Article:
Pakistan continues to produce high-quality Fake Indian Currency Notes (FICN) in a bid to finance terror activities by militant groups Lashkar-e-Taiba (LeT) and Jaish-e-Mohammed (JeM), according to reports.
Three years after the Indian government's move to demonetise the high valuing currency to stop the circulation of black money in the economy, sources told ANI that Pakistan is activating its pre-2016 fake currency distribution networks.
Senior officials have claimed that the counterfeit currency is entering Indian soil through diplomatic channels in Nepal, Bangladesh and other countries.
Network established by the ISI agents in Kathmandu and Birganj has been pushing FICN consignments from Nepal to India. "ISI transported fake notes through the state-owned Pakistan International Airlines, or through the diplomatic bad to its Missions in Dubai, Kuala Lumpur, Hong Kong, and Doha," sources said.
Earlier reports had suggested that Pakistan's Inter-Services Intelligence (ISI) have coped sophisticated security features of the Rs 2000 Indian currency notes, like bleed lines printed on the left and right corner of the note which is meant to be identification marks for the visually impaired people.
The security officials were alerted in June about the presence of highly advanced fake notes. A large consignment of currencies amounting to Rs 7.67 crore was seized by the Nepal police at Tribhuvan Airport in Kathmandu.
A Directorate of Revenue Intelligence official had stated that the Optical Variable Ink, supplied by a multi-national company, is being smuggled into Pakistan by a state-run printing press to produce the fake notes.
"It seems that Optical Variable Ink is being smuggled through the connivance of the state-run printing press in Pakistan from a multi-national company which supplies this ink only to federal governments. It is a serious security breach," the official said.
Punjab Police in September seized Rs 10 lakh worth of fake currencies from members of the Khalistan Zindabad Force (KZF). The group had also received other items, including AK 47 Rifles, 30 bore pistols, nine hand grenades, five satellite phones, two mobile phones and two wireless sets through a Pakistan drone.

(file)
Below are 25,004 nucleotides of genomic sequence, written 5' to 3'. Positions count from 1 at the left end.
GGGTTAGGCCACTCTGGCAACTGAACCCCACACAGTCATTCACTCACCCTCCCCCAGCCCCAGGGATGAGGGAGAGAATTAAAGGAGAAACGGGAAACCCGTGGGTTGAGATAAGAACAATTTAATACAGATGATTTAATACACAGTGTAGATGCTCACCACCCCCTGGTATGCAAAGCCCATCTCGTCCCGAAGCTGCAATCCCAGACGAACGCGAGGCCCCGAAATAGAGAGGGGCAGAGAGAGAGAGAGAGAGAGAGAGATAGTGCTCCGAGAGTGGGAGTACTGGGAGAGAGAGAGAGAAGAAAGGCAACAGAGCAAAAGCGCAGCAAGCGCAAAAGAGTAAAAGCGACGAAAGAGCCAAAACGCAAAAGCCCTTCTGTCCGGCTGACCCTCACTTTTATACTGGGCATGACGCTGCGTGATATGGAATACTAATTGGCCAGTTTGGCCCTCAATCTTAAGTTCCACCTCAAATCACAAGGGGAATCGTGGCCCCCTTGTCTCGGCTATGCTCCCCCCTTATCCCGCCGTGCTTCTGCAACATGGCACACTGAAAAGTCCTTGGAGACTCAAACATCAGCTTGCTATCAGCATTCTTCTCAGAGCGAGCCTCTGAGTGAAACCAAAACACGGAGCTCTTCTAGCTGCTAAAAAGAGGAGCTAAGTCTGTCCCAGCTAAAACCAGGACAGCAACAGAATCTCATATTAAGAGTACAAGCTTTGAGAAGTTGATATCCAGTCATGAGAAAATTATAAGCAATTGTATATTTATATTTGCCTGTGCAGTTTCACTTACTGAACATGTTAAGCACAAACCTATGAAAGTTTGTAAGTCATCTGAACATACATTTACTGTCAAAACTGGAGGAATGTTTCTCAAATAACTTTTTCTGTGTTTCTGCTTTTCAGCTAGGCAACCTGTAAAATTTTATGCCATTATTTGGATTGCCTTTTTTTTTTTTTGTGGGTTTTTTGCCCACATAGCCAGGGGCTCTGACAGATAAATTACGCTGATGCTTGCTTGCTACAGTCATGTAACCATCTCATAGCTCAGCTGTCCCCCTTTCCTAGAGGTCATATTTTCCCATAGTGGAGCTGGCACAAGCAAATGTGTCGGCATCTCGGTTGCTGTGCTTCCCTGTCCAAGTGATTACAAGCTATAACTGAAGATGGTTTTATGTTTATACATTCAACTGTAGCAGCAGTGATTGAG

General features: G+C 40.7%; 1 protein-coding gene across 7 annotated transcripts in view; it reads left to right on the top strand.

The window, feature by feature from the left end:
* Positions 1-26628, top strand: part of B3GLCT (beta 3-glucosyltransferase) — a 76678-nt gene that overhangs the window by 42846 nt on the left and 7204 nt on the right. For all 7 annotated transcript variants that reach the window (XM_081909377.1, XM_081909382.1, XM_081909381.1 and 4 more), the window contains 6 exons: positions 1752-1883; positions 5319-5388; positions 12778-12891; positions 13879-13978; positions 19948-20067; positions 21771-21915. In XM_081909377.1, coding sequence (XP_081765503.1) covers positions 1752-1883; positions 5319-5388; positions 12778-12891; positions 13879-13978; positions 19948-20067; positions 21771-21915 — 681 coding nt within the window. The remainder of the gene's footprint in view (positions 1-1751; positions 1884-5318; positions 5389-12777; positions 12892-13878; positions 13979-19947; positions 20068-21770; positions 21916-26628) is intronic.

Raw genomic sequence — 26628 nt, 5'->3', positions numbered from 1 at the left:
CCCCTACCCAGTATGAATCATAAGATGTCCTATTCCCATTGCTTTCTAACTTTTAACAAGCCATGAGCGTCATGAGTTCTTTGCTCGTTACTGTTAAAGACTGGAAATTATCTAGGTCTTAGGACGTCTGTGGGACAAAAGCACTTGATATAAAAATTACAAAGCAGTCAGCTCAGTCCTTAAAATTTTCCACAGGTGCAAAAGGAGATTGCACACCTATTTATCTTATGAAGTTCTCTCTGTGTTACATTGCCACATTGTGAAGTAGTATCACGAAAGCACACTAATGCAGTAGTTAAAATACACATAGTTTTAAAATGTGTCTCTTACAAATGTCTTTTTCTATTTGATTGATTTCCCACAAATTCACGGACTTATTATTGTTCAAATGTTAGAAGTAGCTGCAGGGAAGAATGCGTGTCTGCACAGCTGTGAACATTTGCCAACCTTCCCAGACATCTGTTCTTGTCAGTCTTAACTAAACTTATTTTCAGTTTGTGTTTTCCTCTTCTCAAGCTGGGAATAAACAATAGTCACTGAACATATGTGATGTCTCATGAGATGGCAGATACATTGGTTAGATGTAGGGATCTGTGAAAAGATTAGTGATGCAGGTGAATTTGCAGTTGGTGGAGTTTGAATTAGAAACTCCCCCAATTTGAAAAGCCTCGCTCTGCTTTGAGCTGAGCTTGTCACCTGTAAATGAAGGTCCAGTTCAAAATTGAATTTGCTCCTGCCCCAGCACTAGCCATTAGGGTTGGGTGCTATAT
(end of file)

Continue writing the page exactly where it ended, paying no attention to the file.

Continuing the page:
Pakistan's Second Secretary at its High Commission in Dhaka, Farina Arshad, withdrew from the position after it was revealed that she had helped militant group Jamaat-ul-Mujahideen (JMB) in its operations.
In the same year, Bangladeshi authorities expelled another delegation in Pakistan Mission's consular unit, Mazhar Khan for peddling FICN and aiding terror fundings.
Reports have also suggested that members of the Pakistani Mission have developed close ties with radical elements in Dhaka university and officers of Pakistan International Airlines. These and a section of Bangladeshi nationals residing along the borders in India, such as Lalmonishat, Jessore, Thakurgaon and Benhapole have been an instrumental role in transfer for FICN into India.
Intel reports suggest that the earning from the fake currency consignments are used to fund terror outfits like Hizbt-Tahrir, Ansurullah Bangala Team and Jamaat Shibir from Bangladesh.
Pakistan has been put on a grey list by the Financial Action Task Force (FATF), an international institution that monitors international money laundering and is in high risk of being blacklisted.
The decision, which is slated to be announced by next week, will come weeks after a recent Asia/Pacific Group on Money Laundering (APG) report showed that Pakistan performed "low" in nine out of ten terror financing parametres.
"With the exception of some recent actions discussed in detail below, Pakistan has not taken sufficient measures to fully implement UNSCR 1267 obligations against all listed individuals and entities - especially those associated with Lashkar-e-Tayyiba (LeT)/Jamaat-ud-Dawa (JuD), and Falah-i-Insaniat Foundation (FIF) as well as the groups' leader Hafiz Saeed," the report read.